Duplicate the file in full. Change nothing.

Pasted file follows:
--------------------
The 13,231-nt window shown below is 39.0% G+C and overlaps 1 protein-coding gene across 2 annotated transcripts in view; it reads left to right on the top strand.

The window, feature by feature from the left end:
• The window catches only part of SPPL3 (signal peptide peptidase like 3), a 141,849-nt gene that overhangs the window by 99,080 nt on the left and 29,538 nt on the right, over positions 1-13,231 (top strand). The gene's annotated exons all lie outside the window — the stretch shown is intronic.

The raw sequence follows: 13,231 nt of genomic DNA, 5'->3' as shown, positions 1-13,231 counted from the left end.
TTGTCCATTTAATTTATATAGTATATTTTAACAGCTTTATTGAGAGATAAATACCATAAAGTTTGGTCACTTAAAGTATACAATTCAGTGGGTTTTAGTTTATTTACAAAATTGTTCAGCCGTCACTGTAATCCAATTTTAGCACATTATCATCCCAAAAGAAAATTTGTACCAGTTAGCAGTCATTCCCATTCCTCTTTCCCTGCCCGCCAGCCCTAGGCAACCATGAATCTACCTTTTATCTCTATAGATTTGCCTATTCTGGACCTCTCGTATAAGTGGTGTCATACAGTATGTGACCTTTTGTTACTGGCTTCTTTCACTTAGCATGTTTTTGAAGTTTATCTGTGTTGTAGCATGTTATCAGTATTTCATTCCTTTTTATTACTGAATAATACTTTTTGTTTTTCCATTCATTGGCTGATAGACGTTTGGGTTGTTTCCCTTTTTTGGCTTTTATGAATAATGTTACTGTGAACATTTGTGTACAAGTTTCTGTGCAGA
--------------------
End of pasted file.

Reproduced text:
The 13,231-nt window shown below is 39.0% G+C and overlaps 1 protein-coding gene across 2 annotated transcripts in view; it reads left to right on the top strand.

The window, feature by feature from the left end:
• The window catches only part of SPPL3 (signal peptide peptidase like 3), a 141,849-nt gene that overhangs the window by 99,080 nt on the left and 29,538 nt on the right, over positions 1-13,231 (top strand). The gene's annotated exons all lie outside the window — the stretch shown is intronic.

The raw sequence follows: 13,231 nt of genomic DNA, 5'->3' as shown, positions 1-13,231 counted from the left end.
TTGTCCATTTAATTTATATAGTATATTTTAACAGCTTTATTGAGAGATAAATACCATAAAGTTTGGTCACTTAAAGTATACAATTCAGTGGGTTTTAGTTTATTTACAAAATTGTTCAGCCGTCACTGTAATCCAATTTTAGCACATTATCATCCCAAAAGAAAATTTGTACCAGTTAGCAGTCATTCCCATTCCTCTTTCCCTGCCCGCCAGCCCTAGGCAACCATGAATCTACCTTTTATCTCTATAGATTTGCCTATTCTGGACCTCTCGTATAAGTGGTGTCATACAGTATGTGACCTTTTGTTACTGGCTTCTTTCACTTAGCATGTTTTTGAAGTTTATCTGTGTTGTAGCATGTTATCAGTATTTCATTCCTTTTTATTACTGAATAATACTTTTTGTTTTTCCATTCATTGGCTGATAGACGTTTGGGTTGTTTCCCTTTTTTGGCTTTTATGAATAATGTTACTGTGAACATTTGTGTACAAGTTTCTGTGCAGA